It is quite a coincidence that the name of Antarctic explorer Ernest Shackleton’s most famous ship is the Endurance. The voyage of the Endurance would become the expedition that he would be most remembered for, and the ship’s name would echo the perseverance of not only Shackleton, but his crew, as they struggled to stay alive after their ship was rendered useless and then destroyed. Their journey became a battle of wills against the elements as they wrestled the odds that were stacked against them.
Ernest Shackleton: A Man of the Sea
Seemingly destined to spend his life on a boat, Ernest Shackleton entered the mercantile marine service at age sixteen, then entered the Royal Navy Reserve in 1901. Born Ernest Henry Shackleton at Kilkea House, Ireland, he grew up in a large family that later moved to London, where he spent a great deal of his childhood. His father urged him to be a doctor, but voracious reader Ernest longed to explore the places he read about.
In 1901, Shackleton jumped at the chance to join the expedition of the Discovery, led by Captain Robert Falcon Scott. Shackleton was hired as a third lieutenant, and his job description included monitoring the holds and stores, provisions, and sea analysis. The trip was a learning experience for everyone involved, including Shackleton, and the experience he gained from this voyage would be invaluable to his future work.
The harsh Antarctic environment was unforgiving, even for the experienced sailors involved in the voyage. The group did their best to complete scientific and exploratory work while battling technical and mechanical issues, medical problems (Shackleton himself suffered from scurvy), and more.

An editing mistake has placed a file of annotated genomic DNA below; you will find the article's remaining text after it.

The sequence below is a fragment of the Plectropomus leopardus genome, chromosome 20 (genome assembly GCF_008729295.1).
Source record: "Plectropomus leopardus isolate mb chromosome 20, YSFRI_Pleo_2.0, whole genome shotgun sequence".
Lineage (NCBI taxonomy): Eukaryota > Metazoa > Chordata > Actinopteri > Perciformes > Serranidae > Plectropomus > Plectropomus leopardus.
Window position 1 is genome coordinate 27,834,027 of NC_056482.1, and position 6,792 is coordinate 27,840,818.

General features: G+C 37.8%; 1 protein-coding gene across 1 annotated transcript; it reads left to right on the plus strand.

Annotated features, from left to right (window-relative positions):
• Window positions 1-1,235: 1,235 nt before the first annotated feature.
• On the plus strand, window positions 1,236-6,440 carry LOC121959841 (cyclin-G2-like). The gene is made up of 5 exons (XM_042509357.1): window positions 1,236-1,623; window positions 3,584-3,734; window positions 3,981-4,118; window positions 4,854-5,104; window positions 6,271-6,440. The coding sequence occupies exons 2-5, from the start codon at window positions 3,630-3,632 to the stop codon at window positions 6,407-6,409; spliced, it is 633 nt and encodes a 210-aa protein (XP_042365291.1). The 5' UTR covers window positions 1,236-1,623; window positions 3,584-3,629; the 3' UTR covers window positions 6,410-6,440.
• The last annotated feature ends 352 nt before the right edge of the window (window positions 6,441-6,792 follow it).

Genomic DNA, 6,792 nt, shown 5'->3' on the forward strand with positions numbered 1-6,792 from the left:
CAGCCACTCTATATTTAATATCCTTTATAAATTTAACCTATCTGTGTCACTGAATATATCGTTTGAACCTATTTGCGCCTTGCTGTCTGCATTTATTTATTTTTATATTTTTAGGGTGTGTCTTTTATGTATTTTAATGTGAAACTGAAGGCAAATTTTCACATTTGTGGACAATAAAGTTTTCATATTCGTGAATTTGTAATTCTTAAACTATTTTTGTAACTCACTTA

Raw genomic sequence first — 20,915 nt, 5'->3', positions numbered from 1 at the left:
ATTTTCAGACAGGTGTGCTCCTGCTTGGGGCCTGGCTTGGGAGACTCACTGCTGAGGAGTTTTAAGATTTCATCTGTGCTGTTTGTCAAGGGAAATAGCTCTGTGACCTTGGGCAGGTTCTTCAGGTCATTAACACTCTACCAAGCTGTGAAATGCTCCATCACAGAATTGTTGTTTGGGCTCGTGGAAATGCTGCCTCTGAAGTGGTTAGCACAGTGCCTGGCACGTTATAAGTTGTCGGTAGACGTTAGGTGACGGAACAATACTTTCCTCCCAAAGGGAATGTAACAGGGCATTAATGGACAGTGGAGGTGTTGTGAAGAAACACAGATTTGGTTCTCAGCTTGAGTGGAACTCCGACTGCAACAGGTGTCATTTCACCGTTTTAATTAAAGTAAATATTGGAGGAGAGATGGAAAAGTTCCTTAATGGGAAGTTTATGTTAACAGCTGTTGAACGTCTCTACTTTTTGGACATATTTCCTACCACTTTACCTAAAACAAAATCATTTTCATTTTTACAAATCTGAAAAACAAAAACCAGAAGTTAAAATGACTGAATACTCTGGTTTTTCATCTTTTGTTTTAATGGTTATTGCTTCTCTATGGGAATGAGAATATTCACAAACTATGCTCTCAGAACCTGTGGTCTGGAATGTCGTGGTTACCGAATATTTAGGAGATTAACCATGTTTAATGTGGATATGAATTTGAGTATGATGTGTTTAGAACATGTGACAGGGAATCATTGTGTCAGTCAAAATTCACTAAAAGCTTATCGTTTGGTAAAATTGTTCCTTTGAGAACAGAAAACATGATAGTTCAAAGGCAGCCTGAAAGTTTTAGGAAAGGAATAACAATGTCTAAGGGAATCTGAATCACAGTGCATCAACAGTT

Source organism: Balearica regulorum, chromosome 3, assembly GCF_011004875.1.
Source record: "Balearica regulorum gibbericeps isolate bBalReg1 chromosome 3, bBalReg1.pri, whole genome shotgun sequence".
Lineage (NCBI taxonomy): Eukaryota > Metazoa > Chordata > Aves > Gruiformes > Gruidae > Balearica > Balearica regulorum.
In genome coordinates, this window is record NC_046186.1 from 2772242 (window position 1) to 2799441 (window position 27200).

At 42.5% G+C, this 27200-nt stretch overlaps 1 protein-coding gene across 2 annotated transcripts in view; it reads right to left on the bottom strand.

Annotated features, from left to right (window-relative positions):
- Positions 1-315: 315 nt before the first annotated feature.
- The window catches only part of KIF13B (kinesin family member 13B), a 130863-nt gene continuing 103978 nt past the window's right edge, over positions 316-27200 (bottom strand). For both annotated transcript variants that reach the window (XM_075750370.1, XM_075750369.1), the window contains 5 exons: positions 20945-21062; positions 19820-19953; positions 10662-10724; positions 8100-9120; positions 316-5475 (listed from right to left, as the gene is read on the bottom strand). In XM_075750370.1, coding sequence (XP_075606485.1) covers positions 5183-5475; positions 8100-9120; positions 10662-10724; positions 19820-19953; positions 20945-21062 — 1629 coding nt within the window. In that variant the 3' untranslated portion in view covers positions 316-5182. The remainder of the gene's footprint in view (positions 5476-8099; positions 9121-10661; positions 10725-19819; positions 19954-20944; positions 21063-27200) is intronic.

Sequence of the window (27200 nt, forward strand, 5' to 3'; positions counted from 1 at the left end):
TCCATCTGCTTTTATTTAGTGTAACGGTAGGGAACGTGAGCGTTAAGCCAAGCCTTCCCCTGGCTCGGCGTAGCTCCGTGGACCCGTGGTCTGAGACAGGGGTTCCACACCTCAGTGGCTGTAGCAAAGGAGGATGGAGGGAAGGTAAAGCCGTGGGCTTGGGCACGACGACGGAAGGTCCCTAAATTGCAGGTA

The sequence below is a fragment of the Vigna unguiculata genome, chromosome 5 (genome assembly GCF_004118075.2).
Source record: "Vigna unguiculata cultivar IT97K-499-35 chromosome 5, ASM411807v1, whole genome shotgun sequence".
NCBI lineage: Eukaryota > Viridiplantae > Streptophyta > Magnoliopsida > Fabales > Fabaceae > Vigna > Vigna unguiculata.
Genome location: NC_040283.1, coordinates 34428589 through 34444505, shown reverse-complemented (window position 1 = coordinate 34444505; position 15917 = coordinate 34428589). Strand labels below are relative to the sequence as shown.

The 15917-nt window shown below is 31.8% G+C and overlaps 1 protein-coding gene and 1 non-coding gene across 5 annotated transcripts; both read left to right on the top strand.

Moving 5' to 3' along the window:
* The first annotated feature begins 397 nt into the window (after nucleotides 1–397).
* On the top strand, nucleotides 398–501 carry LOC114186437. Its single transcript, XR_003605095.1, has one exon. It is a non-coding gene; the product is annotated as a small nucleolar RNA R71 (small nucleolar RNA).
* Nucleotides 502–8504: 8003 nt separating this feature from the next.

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A group of three men, Scott, Shackleton, and the ship’s doctor, Wilson, set out to attempt to reach the South Pole, or at least travel further south than any human had before. They traveled for 93 days, and though they did not reach the South Pole (they had about 460 miles to go), they had traveled over 300 miles further than anyone else was ever believed to. Shackleton was quite ill and sent home to convalesce when a relief ship arrived with supplies.
Building a Family
In 1904, Shackleton married Emily Dorman. His wife would be incredibly supportive of him throughout his future work. Together they had three children, Raymond, Cecily, and Edward, the latter of whom would go on to become an adventurer himself.
Shackleton had a gift for public speaking and decided to run for Parliament in 1905. He was fourth in the election and went back to pursuing his next exploration adventure. In January 1908, he returned to Antarctica as the leader of the Nimrod Expedition, officially known as the British Antarctic Expedition. Again, this expedition tried to reach the South Pole. A sledding party from the expedition would reach the magnetic pole, though Shackleton would not be a member. The group would also be the first to climb Mount Erebus in the Antarctic. When he returned to England, Shackleton was knighted. Ultimately, the Norwegians would be the first to reach the South Pole proper, leaving Shackleton to look for a new goal in the Antarctic.
The British Imperial Trans Arctic Expedition